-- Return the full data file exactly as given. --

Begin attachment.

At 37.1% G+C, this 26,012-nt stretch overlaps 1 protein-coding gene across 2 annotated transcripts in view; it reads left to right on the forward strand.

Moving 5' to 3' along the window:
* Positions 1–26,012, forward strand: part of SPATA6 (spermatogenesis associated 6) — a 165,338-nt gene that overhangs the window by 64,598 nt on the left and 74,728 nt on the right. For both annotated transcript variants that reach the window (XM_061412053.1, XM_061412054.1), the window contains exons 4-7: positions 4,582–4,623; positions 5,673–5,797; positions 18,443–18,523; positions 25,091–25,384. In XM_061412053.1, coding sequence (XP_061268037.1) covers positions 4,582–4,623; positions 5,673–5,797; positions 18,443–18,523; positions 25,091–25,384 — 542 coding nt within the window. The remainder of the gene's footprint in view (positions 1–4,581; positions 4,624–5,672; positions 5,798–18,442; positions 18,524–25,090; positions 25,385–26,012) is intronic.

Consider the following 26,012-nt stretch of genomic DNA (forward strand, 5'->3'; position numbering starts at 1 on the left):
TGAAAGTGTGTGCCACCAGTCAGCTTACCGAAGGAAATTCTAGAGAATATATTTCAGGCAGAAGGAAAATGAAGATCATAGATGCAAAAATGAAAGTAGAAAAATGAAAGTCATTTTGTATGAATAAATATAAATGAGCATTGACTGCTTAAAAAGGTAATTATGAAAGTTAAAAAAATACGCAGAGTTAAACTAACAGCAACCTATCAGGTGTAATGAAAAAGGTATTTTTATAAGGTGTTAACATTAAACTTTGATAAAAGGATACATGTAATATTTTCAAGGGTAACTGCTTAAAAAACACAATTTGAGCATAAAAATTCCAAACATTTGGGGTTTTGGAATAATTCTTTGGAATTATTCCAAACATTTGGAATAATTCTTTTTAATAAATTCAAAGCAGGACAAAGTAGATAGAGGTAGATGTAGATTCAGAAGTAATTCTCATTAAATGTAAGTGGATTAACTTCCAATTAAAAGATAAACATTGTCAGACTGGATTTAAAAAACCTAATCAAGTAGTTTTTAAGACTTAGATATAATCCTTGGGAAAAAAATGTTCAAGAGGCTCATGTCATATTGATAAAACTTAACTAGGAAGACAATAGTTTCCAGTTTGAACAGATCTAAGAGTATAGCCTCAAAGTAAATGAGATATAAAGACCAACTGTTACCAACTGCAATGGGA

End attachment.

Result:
At 37.1% G+C, this 26,012-nt stretch overlaps 1 protein-coding gene across 2 annotated transcripts in view; it reads left to right on the forward strand.

Moving 5' to 3' along the window:
* Positions 1–26,012, forward strand: part of SPATA6 (spermatogenesis associated 6) — a 165,338-nt gene that overhangs the window by 64,598 nt on the left and 74,728 nt on the right. For both annotated transcript variants that reach the window (XM_061412053.1, XM_061412054.1), the window contains exons 4-7: positions 4,582–4,623; positions 5,673–5,797; positions 18,443–18,523; positions 25,091–25,384. In XM_061412053.1, coding sequence (XP_061268037.1) covers positions 4,582–4,623; positions 5,673–5,797; positions 18,443–18,523; positions 25,091–25,384 — 542 coding nt within the window. The remainder of the gene's footprint in view (positions 1–4,581; positions 4,624–5,672; positions 5,798–18,442; positions 18,524–25,090; positions 25,385–26,012) is intronic.

Consider the following 26,012-nt stretch of genomic DNA (forward strand, 5'->3'; position numbering starts at 1 on the left):
TGAAAGTGTGTGCCACCAGTCAGCTTACCGAAGGAAATTCTAGAGAATATATTTCAGGCAGAAGGAAAATGAAGATCATAGATGCAAAAATGAAAGTAGAAAAATGAAAGTCATTTTGTATGAATAAATATAAATGAGCATTGACTGCTTAAAAAGGTAATTATGAAAGTTAAAAAAATACGCAGAGTTAAACTAACAGCAACCTATCAGGTGTAATGAAAAAGGTATTTTTATAAGGTGTTAACATTAAACTTTGATAAAAGGATACATGTAATATTTTCAAGGGTAACTGCTTAAAAAACACAATTTGAGCATAAAAATTCCAAACATTTGGGGTTTTGGAATAATTCTTTGGAATTATTCCAAACATTTGGAATAATTCTTTTTAATAAATTCAAAGCAGGACAAAGTAGATAGAGGTAGATGTAGATTCAGAAGTAATTCTCATTAAATGTAAGTGGATTAACTTCCAATTAAAAGATAAACATTGTCAGACTGGATTTAAAAAACCTAATCAAGTAGTTTTTAAGACTTAGATATAATCCTTGGGAAAAAAATGTTCAAGAGGCTCATGTCATATTGATAAAACTTAACTAGGAAGACAATAGTTTCCAGTTTGAACAGATCTAAGAGTATAGCCTCAAAGTAAATGAGATATAAAGACCAACTGTTACCAACTGCAATGGGA